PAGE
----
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Tuesday, Dec. 30, 2008
Tally your tanuki skins well in the Year of the Ox
The year 2009 will be an ushi-doshi (丑年) — year of the ox. The ox is one of 12 hoary characters referred to as jūni-shi (十二支, 12 branches) making up the Asian Zodiac, whose creation is credited to China's legendary Yellow Emperor in 2697 B.C.
The Year of the Ox is second in the zodiac, after nezumi-doshi (子年), the Year of the Rat that's just ending, and before tora-doshi (寅年), the Year of the Tiger.
Keeping track of the years, however, is a bit more complicated than rounding up a dozen animals, since years are also marked by two pairs of five stems, called jikkan (十干, the 10 stems), which represent five elements: fire, water, wood, metal and earth.
So 2009's proper astrological designation is tsuchi-no-to-ushi (己丑, earth ox). It takes 60 years to complete each cycle of 12 characters and five stems, so the previous earth ox year was 1949, and those born that year will celebrate kanreki (還暦, a 60th anniversary) — meaning they have returned to the starting point of the cycle and can begin a second round.
Many Asians believe that people take on some of the attributes of the animal year in which they are born, i.e., those born in the year of the ox are quiet and patient, dog-year people are friendly, monkey-year people are clever and entrepreneurial, and so on.
In at least one situation that I know of, hundreds of thousands of couples took this custom seriously enough to postpone producing new offspring. It seems that once every 60 years, a hi-no-e-uma (丙午, fire-horse) year recurs. According to an old superstition, females born in such a year will be jinxed. In 1966, the previous hi-no-e-uma year, certain couples weren't taking any chances on producing "unlucky" daughters, and Japan's birth rate plummeted from 1.82 million in 1965 to 1.36 million in 1966.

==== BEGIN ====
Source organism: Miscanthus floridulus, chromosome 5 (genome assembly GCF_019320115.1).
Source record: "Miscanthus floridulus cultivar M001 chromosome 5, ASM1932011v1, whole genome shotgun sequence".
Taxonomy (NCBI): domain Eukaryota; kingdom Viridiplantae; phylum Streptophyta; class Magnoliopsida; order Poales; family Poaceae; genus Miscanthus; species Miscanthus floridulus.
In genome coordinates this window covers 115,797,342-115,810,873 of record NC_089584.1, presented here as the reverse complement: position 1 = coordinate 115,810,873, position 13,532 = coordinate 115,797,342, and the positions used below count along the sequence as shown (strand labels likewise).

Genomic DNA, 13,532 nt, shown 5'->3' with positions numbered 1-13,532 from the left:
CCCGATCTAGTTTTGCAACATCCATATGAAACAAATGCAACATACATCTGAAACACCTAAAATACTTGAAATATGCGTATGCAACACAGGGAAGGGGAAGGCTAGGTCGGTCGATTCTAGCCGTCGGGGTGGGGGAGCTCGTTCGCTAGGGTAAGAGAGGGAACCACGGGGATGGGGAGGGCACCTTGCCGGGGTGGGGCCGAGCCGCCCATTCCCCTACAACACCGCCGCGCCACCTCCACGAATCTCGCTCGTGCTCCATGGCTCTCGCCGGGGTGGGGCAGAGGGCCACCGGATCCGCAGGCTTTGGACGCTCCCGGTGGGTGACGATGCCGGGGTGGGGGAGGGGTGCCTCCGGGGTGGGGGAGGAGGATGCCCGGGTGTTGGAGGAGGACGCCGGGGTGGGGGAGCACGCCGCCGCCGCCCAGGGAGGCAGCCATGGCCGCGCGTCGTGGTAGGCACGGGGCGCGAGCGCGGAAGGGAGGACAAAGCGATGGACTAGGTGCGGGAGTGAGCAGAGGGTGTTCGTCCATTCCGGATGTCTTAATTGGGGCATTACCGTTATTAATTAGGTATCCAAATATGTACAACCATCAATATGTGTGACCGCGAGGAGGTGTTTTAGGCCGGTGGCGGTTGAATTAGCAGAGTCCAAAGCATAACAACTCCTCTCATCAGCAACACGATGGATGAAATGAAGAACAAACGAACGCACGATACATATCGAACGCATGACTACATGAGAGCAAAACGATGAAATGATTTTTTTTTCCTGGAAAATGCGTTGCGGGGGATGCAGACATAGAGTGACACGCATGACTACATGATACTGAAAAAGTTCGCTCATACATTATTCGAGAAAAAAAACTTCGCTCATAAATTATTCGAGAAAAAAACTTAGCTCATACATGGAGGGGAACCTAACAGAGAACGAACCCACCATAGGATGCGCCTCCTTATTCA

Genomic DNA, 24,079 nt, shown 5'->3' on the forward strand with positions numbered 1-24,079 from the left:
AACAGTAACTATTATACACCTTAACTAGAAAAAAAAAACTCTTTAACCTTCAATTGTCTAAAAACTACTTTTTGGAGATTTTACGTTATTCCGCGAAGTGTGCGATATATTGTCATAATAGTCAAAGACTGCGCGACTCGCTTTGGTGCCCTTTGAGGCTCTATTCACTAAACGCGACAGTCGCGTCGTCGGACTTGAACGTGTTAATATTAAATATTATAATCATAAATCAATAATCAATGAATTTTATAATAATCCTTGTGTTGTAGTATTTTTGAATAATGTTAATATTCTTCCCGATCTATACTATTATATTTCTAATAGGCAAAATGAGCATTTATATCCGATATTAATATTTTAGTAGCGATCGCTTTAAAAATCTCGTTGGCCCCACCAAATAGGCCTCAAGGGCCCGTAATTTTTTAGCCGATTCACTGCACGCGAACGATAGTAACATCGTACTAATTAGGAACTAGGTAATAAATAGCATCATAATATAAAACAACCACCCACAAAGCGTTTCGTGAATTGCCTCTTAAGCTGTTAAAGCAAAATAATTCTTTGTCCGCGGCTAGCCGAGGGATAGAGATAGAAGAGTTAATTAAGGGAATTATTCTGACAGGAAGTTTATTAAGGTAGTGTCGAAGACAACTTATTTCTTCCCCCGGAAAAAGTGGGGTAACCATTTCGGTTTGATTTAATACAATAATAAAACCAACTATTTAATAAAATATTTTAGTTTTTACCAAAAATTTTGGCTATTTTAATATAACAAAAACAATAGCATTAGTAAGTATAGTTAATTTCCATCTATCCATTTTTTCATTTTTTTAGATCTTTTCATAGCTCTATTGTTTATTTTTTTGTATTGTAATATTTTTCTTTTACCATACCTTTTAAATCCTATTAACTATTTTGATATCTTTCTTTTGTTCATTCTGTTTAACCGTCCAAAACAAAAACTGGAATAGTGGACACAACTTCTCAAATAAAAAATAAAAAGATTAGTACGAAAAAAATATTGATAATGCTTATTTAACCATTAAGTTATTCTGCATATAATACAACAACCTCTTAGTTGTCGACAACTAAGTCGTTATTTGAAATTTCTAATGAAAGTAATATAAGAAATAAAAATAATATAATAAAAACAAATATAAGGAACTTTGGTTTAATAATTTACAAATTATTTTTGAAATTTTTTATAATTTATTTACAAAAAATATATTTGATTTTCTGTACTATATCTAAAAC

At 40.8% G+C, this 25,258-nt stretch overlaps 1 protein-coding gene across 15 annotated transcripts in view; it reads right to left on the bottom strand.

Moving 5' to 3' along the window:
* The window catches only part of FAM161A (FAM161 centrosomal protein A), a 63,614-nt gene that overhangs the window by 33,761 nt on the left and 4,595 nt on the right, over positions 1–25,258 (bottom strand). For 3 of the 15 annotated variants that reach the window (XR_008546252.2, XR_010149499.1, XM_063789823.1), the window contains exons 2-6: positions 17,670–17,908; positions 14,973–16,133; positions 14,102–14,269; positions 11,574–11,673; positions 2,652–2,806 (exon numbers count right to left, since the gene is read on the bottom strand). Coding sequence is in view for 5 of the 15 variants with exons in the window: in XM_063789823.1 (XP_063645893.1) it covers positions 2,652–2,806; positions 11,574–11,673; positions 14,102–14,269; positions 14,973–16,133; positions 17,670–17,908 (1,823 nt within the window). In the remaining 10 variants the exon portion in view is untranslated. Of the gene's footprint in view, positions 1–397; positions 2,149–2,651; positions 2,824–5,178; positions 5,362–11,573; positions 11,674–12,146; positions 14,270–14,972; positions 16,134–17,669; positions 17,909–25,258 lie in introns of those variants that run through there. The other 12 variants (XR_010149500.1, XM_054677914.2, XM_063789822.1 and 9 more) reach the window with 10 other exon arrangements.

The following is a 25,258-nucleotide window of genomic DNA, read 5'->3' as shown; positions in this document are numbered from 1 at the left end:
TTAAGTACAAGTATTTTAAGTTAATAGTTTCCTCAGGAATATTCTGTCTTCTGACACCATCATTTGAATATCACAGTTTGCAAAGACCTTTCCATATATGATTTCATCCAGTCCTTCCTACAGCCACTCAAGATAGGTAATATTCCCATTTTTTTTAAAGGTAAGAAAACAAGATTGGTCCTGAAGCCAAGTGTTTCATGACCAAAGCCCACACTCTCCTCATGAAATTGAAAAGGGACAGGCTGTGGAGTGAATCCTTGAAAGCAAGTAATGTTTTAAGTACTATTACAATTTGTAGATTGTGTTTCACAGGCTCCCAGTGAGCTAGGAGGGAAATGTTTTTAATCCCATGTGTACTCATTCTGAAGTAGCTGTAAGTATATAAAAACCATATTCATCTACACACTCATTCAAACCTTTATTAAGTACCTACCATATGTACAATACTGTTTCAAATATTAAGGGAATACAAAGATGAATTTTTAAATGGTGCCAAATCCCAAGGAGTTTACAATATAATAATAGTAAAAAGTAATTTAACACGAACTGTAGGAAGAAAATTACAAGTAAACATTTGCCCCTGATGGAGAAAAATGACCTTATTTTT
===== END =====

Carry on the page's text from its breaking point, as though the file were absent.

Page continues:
Horoscopes and superstitions aside, there's little doubt that Japanese feel great affinity for animals. A recent government survey found that more than one in three Japanese households, or 36.6 percent, keep pets, with dogs being by far the most popular.
When animals come up in conversation, some specialized vocabulary is required. The generic word for animal is dōbutsu (動物), written with characters meaning "moving thing."
As opposed to yasei dōbutsu (野生動物, wild animals), the term for a domesticated animal is kachiku (家畜, house beast). A third term, jū (獣, beast), is used in such words as mōjū (猛獣, ferocious beast), kaijū (怪獣, fierce monster) and jūi (獣医, beast physician — meaning veterinarian).
One does not own or keep a pet but feeds (飼う, kau) it. So if someone wanted to know if you own a dog, for example, you would be asked, "Inu wo katteimasu ka (犬を飼っていますか, do you feed a dog)?" If you do, this makes you the dog's kainushi (飼い主, feed master).
You might occasionally notice a sign or sticker posted on a house with the character for inu (犬, dog) in a circle or with the warning "Mōken ni chūi (猛犬に注意, beware of vicious dog)." Mō(猛) means ferocious or fierce. It is also used with such words as mōjū (猛獣, vicious beast), mōgyū (猛牛, wild bull) and mōko (猛虎, fierce tiger) — the later often appearing in the headlines of Osaka's sports dailies when the Hanshin Tigers baseball team is on a winning streak.
Animals appear in many figurative expressions and aphorisms in Japanese. For example, inujini (犬死に, dog death) refers to a wasted sacrifice or to spill blood for a meaningless cause. If you find a situation where you're so swamped with work you would even let a cat pitch in, you might say "Neko no te mo kariru? (猫の手も借りる, Even get the cat to lend a paw)." Another expression involving cats that I like is "Neko ni katsuobushi no ban wo saseru (猫に鰹節の番をさせる, Leave the cat to guard the dried bonito)," which is equivalent to inviting the fox to guard the henhouse.
Another commonly heard aphorism is "toranu tanuki no kawa zanyo (捕らぬ狸の皮算用, counting raccoon-dog skins before they're caught)," i.e., counting your chickens before they're hatched.
If you think I've been showing off here, you might consider admonishing me by saying, "Nō aru taka wa tsume wo kakusu (能ある鷹は爪を隠す, The clever hawk conceals its talons)." But that advice would probably fly right over my head, as I would smugly reply, "Datte, boku wa tori-naki sato no kōmori desu (だって、僕は鳥なき里のこうもりです, But I'm just a bat in a village without birds)" — in this context meaning, in the country of the blind, the one-eyed man is king.